Historic Playmakers Theater
Backstory and Context
On March 4, 1850, Alexander Davis, an architect from Philadelphia, Pennsylvania, wrote a letter to the University of North Carolina President David Swain with the idea to build the then Smith Hall differently than any other building on campus. Davis’ idea was to build the Playmakers Theater in the style of Greek Revival, which is inspired by the Greek Athenian temples. The theater was the only building on the University of North Carolina at Chapel Hill’s campus that wasn’t built in the American style structure.
The Playmakers Theater being originally named Smith Hall was initially named after Benjamin Smith. Smith was a Revolutionary war veteran. Smith was also the largest slave owner in North Carolina that was recorded in the nineteenth century. The Smith Hall was remodeled into the Playmakers Theater in 1925 after it was under the Carolina Playmakers control, who were founded by University of North Carolina professor Fredrick Koch in 1924. The Playmakers Theater was where the Department of Dramatic Arts studied. After the Department of Dramatic Arts outgrew the performance space, it became the campus’ main stage for performances.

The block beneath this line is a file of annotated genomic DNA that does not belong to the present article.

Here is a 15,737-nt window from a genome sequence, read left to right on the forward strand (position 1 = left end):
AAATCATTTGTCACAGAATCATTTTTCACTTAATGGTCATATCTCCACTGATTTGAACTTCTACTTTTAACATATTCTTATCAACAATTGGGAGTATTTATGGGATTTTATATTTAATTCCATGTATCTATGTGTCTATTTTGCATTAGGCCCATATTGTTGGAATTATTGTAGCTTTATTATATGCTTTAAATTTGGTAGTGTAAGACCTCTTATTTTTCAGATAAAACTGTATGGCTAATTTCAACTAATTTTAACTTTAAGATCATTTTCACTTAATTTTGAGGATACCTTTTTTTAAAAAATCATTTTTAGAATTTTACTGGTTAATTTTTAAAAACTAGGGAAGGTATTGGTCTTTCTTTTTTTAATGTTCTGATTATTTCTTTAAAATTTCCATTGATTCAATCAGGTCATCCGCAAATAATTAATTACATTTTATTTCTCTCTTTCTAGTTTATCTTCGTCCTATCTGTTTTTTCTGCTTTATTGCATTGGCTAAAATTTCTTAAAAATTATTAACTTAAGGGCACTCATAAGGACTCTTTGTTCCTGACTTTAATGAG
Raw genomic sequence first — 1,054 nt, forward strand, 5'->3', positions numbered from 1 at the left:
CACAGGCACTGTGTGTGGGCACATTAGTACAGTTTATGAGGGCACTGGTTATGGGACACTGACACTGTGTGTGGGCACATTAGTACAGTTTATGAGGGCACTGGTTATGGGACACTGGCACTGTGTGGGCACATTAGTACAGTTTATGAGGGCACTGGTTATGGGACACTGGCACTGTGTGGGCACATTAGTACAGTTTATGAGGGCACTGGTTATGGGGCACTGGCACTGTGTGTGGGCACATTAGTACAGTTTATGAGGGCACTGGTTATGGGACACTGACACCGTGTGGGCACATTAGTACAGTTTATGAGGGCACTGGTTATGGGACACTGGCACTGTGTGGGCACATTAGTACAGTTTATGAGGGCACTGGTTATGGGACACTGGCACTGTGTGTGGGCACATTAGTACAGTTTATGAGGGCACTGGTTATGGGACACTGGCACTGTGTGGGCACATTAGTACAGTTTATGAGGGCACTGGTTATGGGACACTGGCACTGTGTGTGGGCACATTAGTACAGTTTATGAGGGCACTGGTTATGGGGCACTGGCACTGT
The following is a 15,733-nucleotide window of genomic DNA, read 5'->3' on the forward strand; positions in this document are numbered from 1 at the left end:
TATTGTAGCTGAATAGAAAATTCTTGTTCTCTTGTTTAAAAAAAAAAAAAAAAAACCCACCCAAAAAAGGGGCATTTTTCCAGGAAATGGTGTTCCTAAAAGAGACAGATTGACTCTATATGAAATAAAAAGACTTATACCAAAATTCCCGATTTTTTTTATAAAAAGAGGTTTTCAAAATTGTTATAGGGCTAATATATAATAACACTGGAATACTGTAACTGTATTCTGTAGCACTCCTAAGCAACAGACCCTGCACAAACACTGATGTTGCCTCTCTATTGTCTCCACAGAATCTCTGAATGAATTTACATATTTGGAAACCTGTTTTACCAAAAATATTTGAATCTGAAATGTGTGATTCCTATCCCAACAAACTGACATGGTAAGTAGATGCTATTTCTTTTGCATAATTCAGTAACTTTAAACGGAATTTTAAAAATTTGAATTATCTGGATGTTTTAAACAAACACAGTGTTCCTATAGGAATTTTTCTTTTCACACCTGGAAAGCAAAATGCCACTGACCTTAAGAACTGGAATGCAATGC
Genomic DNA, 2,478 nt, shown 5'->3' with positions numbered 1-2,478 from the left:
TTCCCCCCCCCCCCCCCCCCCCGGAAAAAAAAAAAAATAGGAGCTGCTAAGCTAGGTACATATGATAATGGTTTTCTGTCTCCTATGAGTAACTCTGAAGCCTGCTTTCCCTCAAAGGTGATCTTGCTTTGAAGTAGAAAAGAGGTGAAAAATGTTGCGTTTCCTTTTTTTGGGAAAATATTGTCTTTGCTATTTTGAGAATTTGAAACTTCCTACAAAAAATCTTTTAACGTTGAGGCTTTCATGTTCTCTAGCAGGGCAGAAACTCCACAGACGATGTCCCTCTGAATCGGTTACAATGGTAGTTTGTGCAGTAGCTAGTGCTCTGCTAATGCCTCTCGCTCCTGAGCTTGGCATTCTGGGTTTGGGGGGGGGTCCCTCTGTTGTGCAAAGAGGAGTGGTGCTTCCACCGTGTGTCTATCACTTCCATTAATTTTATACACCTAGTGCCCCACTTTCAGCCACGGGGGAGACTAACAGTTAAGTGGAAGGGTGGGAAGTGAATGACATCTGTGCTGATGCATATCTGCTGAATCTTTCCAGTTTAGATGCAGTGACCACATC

The Playmakers Theater was designated as a National Historic Landmark in 1974. The theater suffered from extreme wear and tear from years of use and was closed from 2006 to 2010. In 2010, the Office of the Provost and Office of Executive Director of Arts obtained funding to restore the theater. No other renovations are planned currently for the theater. The theater is still used for indoor performances.
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